[ppml] IPv6 addressing plans

Stephen Sprunk stephen at sprunk.org
Tue Sep 4 12:00:37 EDT 2007

Thus spake <michael.dillon at bt.com>
> Does anyone have any reasoning why a network spanning two or
> more of the RIR regions, should or should not get separate ISP
> allocations from each region?
> I'm not just interested in opinions, but also the reasoning behind
> them, especially any technical pros and cons.
> In addition, are there any characteristics that define a good IPv6
> addressing plan for a network operator?
> We've just received an IPv6 /22 from RIPE based solely on
> projections in our European network infrastructure. Fairly soon
> we will have to decide whether to internally assign chunks of that
> space to our North American network or to go to ARIN for a
> separate IPv6 allocation based on North American needs only.

It is generally assumed, if not stated explicitly in policy, that addresses 
issued by an RIR are for use within that region only.  If the use outside 
the region is a negligible part of address use, nobody's going to complain, 
but you shouldn't be assigning space _to customers_ in the US from a RIPE 
block, and vice versa.

Also, if your network in the US is of non-negligible size, it's assumed that 
the topology is going to be mostly independent and will be a separate AS 
speaking BGP to your AS in Europe.  In that case, your US network would be a 
separate "organization", and would be no different in the RIRs' eyes than if 
your networks were two independent companies.  You probably have separate 
legal entities in such a case anyways, though that's not technically 
required for you to claim multi-organization status.  Multiple organizations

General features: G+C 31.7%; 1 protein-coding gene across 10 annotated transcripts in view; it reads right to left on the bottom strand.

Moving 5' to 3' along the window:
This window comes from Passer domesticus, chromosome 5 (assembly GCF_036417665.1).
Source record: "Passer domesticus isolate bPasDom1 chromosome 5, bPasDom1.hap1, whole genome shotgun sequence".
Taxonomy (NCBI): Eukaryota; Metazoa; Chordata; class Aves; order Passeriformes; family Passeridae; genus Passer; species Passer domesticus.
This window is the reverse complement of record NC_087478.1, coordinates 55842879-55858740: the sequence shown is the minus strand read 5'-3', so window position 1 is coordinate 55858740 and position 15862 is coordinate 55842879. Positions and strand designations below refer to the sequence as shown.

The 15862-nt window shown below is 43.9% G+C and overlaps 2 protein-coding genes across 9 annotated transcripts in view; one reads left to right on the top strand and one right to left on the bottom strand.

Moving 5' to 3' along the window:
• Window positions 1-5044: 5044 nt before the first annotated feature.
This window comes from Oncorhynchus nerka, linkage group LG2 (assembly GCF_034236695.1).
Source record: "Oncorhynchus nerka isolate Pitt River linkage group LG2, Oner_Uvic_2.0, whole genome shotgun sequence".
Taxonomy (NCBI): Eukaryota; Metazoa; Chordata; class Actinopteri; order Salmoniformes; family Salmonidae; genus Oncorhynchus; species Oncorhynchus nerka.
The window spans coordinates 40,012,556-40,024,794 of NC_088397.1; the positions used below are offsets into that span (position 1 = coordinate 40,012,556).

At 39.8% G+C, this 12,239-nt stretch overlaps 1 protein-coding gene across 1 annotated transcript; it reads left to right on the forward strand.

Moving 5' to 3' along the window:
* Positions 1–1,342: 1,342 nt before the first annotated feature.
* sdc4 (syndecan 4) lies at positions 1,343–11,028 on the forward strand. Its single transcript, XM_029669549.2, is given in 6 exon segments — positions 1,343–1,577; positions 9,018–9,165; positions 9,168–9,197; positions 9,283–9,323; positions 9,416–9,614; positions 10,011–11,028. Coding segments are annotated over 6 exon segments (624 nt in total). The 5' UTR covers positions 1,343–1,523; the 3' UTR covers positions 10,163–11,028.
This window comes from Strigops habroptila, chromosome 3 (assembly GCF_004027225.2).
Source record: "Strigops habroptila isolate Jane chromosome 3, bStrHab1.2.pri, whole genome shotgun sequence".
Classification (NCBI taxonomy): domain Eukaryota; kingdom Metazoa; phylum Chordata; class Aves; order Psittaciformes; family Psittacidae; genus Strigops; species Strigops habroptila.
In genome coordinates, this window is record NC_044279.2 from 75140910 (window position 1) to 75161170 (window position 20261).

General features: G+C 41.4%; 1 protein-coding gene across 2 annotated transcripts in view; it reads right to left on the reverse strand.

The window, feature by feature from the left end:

should not "share" blocks between them, because that makes paperwork -- and 
routing -- a mess.

Another thought is that using the same block in multiple regions would 
defeat RIR-level aggregation; if RIPE-issued blocks are all exclusively used 
in the RIPE region, smaller (i.e. non-global) players in other regions can 
filter them from their routers and just point a static route for all of 
RIPE's address space "that way", i.e. towards Europe.  If, in contrast, you 
use your RIPE block in the US, people can't do that and we're doomed to 
every DFZ player having to carry redundant routes for other regions (or 
implement difficult-to-maintain filter lists) just to handle the few 

The main justification I see for using a block outside the region that 
issued it is if your use in the other region is not sufficient to get a 
block from the appropriate RIR.  This might be the case for a European ISP 
that buys a pipe to show up at a US IXP, or vice versa; addressing a couple 
routers is not enough to get a block from the "correct" RIR, but it makes 
sense to use addresses from the "wrong" RIR in such a case.  Likewise, if an 
end-user org has a PI assignment from a certain region, it makes sense that 
all their sites worldwide would use addresses from that block _if they did 
not have connectivity to the outside world except through the issuing 
region_.  For instance, if a office in Moscow has to go through HQ in the US 
to reach the Internet (which is not unusual), they should be addressed from 
that company's ARIN block; if they got a second connection in Europe, the 
sites behind that connection should be renumbered to RIPE space.


Stephen Sprunk         "God does not play dice."  --Albert Einstein
CCIE #3723         "God is an inveterate gambler, and He throws the
K5SSS        dice at every possible opportunity." --Stephen Hawking 

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